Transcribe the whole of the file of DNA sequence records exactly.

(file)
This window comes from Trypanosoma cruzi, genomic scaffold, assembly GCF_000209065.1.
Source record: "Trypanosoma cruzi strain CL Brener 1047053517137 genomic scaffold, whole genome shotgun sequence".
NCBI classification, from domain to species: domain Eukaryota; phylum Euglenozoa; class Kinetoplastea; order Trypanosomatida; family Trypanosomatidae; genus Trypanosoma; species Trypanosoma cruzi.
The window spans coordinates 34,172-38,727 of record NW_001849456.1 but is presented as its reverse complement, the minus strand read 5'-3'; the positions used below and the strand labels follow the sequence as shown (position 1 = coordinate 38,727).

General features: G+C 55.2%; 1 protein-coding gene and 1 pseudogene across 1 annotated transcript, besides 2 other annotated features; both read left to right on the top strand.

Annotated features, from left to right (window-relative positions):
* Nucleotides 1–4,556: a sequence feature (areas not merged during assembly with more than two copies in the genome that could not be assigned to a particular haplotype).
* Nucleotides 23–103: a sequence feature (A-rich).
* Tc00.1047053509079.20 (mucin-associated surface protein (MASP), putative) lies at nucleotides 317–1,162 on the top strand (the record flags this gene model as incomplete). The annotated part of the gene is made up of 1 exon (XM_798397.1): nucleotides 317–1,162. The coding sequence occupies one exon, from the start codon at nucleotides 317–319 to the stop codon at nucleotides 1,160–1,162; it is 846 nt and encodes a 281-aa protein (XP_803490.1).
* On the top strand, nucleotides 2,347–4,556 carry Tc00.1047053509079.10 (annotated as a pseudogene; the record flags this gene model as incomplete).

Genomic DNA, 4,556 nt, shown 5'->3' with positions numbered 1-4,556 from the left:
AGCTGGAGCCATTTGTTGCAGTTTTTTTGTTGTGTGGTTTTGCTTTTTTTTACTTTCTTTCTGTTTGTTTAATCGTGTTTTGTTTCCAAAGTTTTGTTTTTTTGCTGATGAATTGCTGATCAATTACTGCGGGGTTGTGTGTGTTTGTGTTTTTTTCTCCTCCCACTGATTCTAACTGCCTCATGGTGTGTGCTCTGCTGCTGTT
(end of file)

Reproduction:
This window comes from Trypanosoma cruzi, genomic scaffold, assembly GCF_000209065.1.
Source record: "Trypanosoma cruzi strain CL Brener 1047053517137 genomic scaffold, whole genome shotgun sequence".
NCBI classification, from domain to species: domain Eukaryota; phylum Euglenozoa; class Kinetoplastea; order Trypanosomatida; family Trypanosomatidae; genus Trypanosoma; species Trypanosoma cruzi.
The window spans coordinates 34,172-38,727 of record NW_001849456.1 but is presented as its reverse complement, the minus strand read 5'-3'; the positions used below and the strand labels follow the sequence as shown (position 1 = coordinate 38,727).

General features: G+C 55.2%; 1 protein-coding gene and 1 pseudogene across 1 annotated transcript, besides 2 other annotated features; both read left to right on the top strand.

Annotated features, from left to right (window-relative positions):
* Nucleotides 1–4,556: a sequence feature (areas not merged during assembly with more than two copies in the genome that could not be assigned to a particular haplotype).
* Nucleotides 23–103: a sequence feature (A-rich).
* Tc00.1047053509079.20 (mucin-associated surface protein (MASP), putative) lies at nucleotides 317–1,162 on the top strand (the record flags this gene model as incomplete). The annotated part of the gene is made up of 1 exon (XM_798397.1): nucleotides 317–1,162. The coding sequence occupies one exon, from the start codon at nucleotides 317–319 to the stop codon at nucleotides 1,160–1,162; it is 846 nt and encodes a 281-aa protein (XP_803490.1).
* On the top strand, nucleotides 2,347–4,556 carry Tc00.1047053509079.10 (annotated as a pseudogene; the record flags this gene model as incomplete).

Genomic DNA, 4,556 nt, shown 5'->3' with positions numbered 1-4,556 from the left:
AGCTGGAGCCATTTGTTGCAGTTTTTTTGTTGTGTGGTTTTGCTTTTTTTTACTTTCTTTCTGTTTGTTTAATCGTGTTTTGTTTCCAAAGTTTTGTTTTTTTGCTGATGAATTGCTGATCAATTACTGCGGGGTTGTGTGTGTTTGTGTTTTTTTCTCCTCCCACTGATTCTAACTGCCTCATGGTGTGTGCTCTGCTGCTGTT